Gwyneth Paltrow — who has touted, among other things, the health benefits of shooting coffee up our butts, inserting jade eggs into our vaginas, and partaking in a sacred snake ceremony for better sex, all via her lifestyle brand Goop — has bowed to the pressure of relaying actual facts.
Paltrow revealed she will be hiring a full-time fact checker in September, calling the move a "necessary growing pain" in a New York Times interview published Wednesday.
Many of the claims made by the actress-turned-lifestyle-guru's brand have been debunked by health experts, but Canadian-born OB-GYN Jen Gunter may be leading the pack with her 30 fact-filled but sassy blog posts dedicated to "bad goop advice" (some of which have generated more than 800,000 pages views, according to the New York Times).
Gunter, who was born and raised in Winnipeg and now practices medicine in San Francisco, has made headlines with her critiques and memorable Goop one-liners such as "keep the coffee out of your rectum and in your cup" and "tampons are not vaginal death sticks."
That's why, when Paltrow said she was hiring a fact checker, the internet nominated Gunter. But while Gunter previously gave in to peer pressure and "volunteered as tribute" to attend Paltrow's lifestyle summit "In Goop Health" earlier this year, she passed on her fans' offer this time, noting she's been fact checking without pay for years.
"Thank you to everyone who suggested Goop hire me as a fact checker. They would only ask if their page clicks go down and they need to generate controversy. Also, they owe me too much back pay," Gunter wrote in a tweet Wednesday.
In a subsequent tweet, she noted that her upcoming book, The Vagina Bible, will be all anyone needs to fact check any Goop claim about "the vulva, vagina and any products for the lower genital tract."
Criticisms or 'cultural firestorms'?
Goop's website — which has also promoted mugwort vaginal steaming, said underwire bras could cause breast cancer, and sells a "Chill Child Kid Calming Mist" containing a "blend of sonically tuned gem elixirs" to spray into your "wild child's aura to restore peace" — has been widely criticized for relaying incorrect and even harmful health information to its millions of visitors.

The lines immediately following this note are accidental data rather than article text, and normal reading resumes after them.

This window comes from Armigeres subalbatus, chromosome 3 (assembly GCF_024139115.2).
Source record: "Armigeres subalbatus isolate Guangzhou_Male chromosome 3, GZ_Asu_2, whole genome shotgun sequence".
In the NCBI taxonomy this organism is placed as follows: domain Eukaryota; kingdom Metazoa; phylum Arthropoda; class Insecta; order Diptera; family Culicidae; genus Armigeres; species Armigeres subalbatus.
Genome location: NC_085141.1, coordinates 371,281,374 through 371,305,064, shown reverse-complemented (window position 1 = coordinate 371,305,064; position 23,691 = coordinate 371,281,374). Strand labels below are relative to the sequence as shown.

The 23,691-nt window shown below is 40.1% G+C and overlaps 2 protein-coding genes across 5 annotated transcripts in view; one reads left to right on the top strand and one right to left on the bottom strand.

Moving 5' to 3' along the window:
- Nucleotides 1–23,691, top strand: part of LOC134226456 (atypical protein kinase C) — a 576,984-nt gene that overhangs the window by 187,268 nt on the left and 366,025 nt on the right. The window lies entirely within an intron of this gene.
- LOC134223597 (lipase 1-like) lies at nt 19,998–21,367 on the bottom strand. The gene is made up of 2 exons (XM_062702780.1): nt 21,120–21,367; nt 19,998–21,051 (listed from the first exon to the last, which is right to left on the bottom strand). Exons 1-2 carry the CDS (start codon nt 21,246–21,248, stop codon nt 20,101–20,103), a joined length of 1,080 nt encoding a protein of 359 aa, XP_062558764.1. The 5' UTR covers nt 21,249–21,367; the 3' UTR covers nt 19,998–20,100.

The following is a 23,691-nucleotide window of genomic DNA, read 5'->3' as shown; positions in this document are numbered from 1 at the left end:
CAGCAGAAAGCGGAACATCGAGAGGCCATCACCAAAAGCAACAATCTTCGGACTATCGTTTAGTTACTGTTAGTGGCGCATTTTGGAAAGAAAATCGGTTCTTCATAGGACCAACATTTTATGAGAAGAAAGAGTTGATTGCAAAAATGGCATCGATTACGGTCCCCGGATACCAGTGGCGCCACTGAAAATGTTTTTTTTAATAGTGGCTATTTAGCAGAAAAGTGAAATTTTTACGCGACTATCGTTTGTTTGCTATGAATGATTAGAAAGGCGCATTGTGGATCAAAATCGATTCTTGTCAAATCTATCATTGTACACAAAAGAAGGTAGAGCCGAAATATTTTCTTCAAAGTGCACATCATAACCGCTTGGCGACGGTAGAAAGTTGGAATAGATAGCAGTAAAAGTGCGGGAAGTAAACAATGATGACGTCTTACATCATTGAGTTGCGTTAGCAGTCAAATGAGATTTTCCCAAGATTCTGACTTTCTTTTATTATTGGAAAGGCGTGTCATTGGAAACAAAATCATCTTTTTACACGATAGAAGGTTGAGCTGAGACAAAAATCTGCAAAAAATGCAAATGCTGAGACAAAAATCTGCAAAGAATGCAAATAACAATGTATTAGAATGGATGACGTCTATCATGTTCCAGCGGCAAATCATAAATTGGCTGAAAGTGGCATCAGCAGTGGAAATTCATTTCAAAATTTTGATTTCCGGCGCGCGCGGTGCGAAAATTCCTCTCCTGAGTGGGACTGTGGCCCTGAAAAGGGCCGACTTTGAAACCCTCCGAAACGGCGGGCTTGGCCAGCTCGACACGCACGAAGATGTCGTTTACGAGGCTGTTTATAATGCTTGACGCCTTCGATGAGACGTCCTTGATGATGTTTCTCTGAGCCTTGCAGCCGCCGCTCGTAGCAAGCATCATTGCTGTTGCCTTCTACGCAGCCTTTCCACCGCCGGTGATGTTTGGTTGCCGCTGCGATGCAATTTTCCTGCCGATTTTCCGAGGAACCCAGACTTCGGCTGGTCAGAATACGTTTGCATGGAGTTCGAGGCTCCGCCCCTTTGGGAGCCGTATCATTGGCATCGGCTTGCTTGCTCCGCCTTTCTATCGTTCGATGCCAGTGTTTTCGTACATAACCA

But Paltrow calls those moments "cultural firestorms" and has welcomed the attention and inevitable traffic to Goop's website, recently telling Harvard students that she can "monetize those eyeballs," according to the New York Times.
"It's a cultural firestorm when it's about a woman's vagina," Paltrow said to the classroom, according to the Times.
"The room was silent. She then cupped her hands around her mouth and yelled, 'VAGINA! VAGINA! VAGINA!' as if she were yodeling," the article noted.
Goop, there it is.
Internet nominates another Canadian fact checker
Canadians appear to be a favoured choice for Paltrow's fact-checking gig.
On Wednesday, renowned University of Alberta law professor Timothy Caulfield got a few nods from the internet, as well. Caulfield is the author of Is Gwyneth Paltrow Wrong About Everything?: When Celebrity Culture and Science Clash.
"I think given that she is sort of explicitly saying that she is an expert or holding herself out as an expert, it's fair to hold her to some kind of standard, and I think the standard should be science," Caulfield said in a 2015 interview with Canadian Press.
There is no official word on who will actually be the new Goop fact checker.